About the Author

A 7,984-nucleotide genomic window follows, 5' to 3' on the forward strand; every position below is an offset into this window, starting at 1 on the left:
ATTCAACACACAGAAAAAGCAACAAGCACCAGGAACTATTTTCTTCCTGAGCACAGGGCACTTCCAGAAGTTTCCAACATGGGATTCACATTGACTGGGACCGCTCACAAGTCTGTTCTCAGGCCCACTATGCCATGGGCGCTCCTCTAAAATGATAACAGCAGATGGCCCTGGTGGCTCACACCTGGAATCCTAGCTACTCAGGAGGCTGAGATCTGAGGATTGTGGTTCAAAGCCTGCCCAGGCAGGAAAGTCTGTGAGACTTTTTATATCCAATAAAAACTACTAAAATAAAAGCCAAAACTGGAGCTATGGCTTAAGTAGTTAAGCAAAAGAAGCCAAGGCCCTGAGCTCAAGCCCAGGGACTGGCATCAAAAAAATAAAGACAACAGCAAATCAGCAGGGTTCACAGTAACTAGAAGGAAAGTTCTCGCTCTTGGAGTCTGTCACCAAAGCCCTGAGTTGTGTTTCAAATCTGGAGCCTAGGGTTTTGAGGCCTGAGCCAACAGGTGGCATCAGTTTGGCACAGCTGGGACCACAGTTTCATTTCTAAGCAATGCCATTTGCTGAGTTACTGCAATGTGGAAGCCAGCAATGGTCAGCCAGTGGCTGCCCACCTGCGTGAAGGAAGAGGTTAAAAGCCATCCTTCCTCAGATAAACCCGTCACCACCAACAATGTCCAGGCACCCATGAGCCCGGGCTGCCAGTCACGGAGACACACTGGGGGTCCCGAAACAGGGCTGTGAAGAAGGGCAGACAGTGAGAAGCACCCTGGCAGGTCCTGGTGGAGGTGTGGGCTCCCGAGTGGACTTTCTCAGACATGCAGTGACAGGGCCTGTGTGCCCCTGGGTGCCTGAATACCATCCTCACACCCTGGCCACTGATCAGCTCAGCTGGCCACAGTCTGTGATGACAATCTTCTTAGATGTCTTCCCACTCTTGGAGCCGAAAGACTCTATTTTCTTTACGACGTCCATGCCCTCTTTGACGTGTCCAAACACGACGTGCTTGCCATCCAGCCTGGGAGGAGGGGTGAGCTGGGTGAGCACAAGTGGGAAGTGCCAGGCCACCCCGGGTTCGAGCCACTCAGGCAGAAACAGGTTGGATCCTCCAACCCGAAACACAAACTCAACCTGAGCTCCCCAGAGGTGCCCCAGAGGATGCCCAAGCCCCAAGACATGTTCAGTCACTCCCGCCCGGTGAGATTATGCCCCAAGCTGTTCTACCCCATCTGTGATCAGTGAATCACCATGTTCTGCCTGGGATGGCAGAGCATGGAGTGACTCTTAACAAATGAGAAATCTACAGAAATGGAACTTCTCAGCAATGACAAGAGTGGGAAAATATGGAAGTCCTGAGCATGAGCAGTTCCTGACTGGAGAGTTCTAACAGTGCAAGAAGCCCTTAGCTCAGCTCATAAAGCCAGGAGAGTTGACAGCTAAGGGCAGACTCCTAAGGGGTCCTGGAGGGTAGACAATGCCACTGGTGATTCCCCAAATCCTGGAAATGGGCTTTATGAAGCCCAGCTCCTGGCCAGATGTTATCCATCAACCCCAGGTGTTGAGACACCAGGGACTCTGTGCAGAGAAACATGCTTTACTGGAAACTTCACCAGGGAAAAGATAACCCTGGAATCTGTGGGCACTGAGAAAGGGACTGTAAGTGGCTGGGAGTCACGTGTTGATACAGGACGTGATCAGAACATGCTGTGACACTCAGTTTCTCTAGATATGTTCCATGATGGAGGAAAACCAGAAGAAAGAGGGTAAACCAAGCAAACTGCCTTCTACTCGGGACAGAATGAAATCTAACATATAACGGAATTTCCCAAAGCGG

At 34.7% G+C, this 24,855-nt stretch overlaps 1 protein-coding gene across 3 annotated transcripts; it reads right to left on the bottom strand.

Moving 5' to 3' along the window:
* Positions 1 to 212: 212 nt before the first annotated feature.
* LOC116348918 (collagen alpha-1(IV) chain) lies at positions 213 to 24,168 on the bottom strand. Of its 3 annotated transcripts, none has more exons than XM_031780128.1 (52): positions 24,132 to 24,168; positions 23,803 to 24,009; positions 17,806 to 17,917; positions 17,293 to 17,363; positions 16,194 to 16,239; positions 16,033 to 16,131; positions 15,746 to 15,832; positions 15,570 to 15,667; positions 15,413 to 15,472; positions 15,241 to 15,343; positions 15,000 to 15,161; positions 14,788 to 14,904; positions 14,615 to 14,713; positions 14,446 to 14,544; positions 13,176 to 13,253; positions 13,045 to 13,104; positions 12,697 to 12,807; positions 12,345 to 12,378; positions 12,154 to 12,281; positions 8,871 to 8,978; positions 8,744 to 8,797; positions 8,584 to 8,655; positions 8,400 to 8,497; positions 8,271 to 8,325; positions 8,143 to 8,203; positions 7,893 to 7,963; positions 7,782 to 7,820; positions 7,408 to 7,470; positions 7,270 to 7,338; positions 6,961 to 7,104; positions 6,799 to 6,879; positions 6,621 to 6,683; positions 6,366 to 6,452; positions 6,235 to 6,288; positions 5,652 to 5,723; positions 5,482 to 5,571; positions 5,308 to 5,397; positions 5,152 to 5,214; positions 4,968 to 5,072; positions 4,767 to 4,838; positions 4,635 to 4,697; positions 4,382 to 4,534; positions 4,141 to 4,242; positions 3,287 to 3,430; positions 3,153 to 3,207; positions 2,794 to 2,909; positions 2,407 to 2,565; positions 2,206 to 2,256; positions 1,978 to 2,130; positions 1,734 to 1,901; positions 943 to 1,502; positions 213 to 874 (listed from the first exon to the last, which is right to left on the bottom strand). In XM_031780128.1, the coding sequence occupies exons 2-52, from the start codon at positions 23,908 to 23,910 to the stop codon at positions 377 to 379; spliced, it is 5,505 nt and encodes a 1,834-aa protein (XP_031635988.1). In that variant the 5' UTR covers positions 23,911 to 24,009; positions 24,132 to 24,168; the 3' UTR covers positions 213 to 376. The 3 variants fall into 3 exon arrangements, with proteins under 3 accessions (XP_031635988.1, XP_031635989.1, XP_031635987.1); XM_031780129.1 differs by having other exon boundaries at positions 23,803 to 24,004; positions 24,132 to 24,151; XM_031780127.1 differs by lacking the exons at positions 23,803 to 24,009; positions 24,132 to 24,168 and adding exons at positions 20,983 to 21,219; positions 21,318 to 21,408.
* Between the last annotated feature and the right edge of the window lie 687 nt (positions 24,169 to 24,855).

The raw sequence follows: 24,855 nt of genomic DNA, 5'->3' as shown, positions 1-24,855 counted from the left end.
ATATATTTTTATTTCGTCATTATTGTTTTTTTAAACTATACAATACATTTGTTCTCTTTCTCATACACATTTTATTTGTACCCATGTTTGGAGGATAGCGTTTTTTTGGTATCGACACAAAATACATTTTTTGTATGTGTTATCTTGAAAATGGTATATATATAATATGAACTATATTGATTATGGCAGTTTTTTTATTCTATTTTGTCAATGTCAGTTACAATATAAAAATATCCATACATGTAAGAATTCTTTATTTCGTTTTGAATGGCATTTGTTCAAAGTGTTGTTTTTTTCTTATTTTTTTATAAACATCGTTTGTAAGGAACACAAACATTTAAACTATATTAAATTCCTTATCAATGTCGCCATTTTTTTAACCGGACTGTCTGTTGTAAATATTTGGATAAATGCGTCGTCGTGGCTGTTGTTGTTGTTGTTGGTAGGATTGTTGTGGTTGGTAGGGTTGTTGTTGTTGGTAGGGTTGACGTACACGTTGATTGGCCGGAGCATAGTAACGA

Guorong Wu is an Assistant Professor of Radiology and Biomedical Research Imaging Center (BRIC) in the University of North Carolina at Chapel Hill. Dr. Wu received his PhD degree from the Department of Computer Science in Shanghai Jiao Tong University in 2007. After graduation, he worked for Pixelworks and joined University of North Carolina at Chapel Hill in 2009. Dr. Wu's research aims to develop computational tools for biomedical imaging analysis and computer assisted diagnosis. He is interested in medical image processing, machine learning and pattern recognition. He has published more than 100 papers in the international journals and conferences. Dr. Wu is actively in the development of medical image processing software to facilitate the scientific research on neuroscience and radiology therapy. Dinggang Shen is a Professor of Radiology, Biomedical Research Imaging Center (BRIC), Computer Science, and Biomedical Engineering in the University of North Carolina at Chapel Hill (UNC-CH). He is currently directing the Center for Image Informatics and Analysis, the Image Display, Enhancement, and Analysis (IDEA) Lab in the Department of Radiology, and also the medical image analysis core in the BRIC. He was a tenure-track assistant professor in the University of Pennsylvanian (UPenn), and a faculty member in the Johns Hopkins University. Dr. Shen's research interests include medical image analysis, computer vision, and pattern recognition. He has published more than 700 papers in the international journals and conference proceedings. He serves as an editorial board member for six international journals. He has served in the Board of Directors, The Medical Image Computing and Computer Assisted Intervention (MICCAI) Society, in 2012-2015. Mert Sabuncu is an Assistant Professor in Electrical and Computer Engineering, with a secondary appointment in Biomedical Engineering, Cornell University. His research interests are in biomedical data analysis, in particular imaging data, and with an application emphasis on neuroscience and neurology. He uses tools from signal/image processing, probabilistic modeling, statistical inference, computer vision, computational geometry, graph theory, and machine learning to develop algorithms that allow learning from large-scale biomedical data.